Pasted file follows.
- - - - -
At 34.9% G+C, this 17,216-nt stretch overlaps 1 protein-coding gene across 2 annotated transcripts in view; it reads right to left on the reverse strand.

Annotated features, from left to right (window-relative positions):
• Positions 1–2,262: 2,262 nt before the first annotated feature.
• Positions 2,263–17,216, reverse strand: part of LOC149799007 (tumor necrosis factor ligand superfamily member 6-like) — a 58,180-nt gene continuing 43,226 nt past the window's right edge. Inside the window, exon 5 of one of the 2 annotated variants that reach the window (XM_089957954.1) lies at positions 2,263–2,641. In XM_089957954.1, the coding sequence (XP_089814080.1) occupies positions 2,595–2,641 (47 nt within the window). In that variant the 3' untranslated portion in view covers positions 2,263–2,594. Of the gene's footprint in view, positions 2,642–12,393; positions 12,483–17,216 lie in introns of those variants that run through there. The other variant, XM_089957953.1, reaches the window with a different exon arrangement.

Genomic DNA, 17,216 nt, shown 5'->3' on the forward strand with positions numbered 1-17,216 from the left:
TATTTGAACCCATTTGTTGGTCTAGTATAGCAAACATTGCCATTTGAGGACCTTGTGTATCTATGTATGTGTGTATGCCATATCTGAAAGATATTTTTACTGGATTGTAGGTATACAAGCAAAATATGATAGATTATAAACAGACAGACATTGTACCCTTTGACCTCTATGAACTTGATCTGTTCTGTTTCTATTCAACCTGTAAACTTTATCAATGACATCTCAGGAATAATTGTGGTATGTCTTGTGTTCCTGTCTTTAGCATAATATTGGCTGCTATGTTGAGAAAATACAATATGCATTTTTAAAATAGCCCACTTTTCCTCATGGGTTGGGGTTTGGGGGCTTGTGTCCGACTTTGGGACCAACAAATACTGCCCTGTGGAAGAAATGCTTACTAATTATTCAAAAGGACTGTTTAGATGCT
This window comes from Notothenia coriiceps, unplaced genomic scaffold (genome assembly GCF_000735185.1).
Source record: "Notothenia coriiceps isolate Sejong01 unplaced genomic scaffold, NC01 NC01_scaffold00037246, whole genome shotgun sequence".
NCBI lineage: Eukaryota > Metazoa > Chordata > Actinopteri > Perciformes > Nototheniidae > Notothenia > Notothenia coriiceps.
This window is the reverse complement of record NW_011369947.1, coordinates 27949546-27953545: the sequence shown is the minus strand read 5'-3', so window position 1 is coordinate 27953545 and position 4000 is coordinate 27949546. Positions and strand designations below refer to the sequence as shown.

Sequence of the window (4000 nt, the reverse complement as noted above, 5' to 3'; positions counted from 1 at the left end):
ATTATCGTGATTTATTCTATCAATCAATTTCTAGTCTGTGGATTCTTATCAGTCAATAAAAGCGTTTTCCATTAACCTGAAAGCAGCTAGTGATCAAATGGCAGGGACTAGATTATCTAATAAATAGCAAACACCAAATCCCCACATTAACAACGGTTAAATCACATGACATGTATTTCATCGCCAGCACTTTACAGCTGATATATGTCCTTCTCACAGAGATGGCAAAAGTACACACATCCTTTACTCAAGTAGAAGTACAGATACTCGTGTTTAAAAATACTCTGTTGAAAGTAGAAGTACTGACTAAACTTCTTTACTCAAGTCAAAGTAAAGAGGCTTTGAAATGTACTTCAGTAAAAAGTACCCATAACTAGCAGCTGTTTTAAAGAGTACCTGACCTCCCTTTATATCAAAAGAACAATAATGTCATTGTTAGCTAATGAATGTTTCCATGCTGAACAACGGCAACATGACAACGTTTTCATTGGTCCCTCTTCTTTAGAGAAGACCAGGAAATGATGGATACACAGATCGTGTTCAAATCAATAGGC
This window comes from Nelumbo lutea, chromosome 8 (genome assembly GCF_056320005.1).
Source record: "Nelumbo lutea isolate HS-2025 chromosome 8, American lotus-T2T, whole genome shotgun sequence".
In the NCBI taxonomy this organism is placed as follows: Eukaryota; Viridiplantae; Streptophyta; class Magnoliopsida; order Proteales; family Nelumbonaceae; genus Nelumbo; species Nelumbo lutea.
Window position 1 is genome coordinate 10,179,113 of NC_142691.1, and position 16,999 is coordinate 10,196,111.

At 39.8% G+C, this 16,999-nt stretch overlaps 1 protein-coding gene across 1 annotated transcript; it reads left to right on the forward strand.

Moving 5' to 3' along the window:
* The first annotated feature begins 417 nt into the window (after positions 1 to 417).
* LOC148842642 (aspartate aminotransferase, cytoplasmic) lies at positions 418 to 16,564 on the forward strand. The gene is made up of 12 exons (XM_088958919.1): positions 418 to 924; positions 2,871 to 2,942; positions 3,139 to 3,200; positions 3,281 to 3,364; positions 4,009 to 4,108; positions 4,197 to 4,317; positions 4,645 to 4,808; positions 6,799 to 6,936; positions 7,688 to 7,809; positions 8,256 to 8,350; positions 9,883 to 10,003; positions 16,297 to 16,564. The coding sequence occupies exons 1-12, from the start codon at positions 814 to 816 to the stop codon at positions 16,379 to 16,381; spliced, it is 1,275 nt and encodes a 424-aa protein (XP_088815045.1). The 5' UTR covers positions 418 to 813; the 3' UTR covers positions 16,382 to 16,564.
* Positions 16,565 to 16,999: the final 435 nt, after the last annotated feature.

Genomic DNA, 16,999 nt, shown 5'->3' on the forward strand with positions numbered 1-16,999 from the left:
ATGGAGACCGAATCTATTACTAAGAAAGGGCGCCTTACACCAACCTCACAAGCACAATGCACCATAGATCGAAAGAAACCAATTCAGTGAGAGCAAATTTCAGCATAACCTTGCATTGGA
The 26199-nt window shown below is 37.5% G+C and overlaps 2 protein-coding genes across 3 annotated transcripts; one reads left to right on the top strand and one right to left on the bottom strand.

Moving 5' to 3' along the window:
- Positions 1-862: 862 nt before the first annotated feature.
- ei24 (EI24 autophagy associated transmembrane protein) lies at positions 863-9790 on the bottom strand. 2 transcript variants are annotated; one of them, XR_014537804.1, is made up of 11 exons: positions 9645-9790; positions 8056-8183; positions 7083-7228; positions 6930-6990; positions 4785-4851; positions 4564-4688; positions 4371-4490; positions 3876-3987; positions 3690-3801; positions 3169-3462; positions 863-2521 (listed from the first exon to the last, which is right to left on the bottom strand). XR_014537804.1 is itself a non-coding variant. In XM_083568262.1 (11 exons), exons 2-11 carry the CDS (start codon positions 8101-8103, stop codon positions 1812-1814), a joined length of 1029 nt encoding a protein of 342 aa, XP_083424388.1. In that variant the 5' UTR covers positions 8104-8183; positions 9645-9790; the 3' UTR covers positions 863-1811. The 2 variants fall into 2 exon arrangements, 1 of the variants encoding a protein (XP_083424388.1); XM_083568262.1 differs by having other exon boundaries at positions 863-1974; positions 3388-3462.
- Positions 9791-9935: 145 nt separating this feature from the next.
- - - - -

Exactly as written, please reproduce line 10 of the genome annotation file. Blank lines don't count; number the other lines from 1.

This window is the reverse complement of record NW_011369947.1, coordinates 27949546-27953545: the sequence shown is the minus strand read 5'-3', so window position 1 is coordinate 27953545 and position 4000 is coordinate 27949546. Positions and strand designations below refer to the sequence as shown.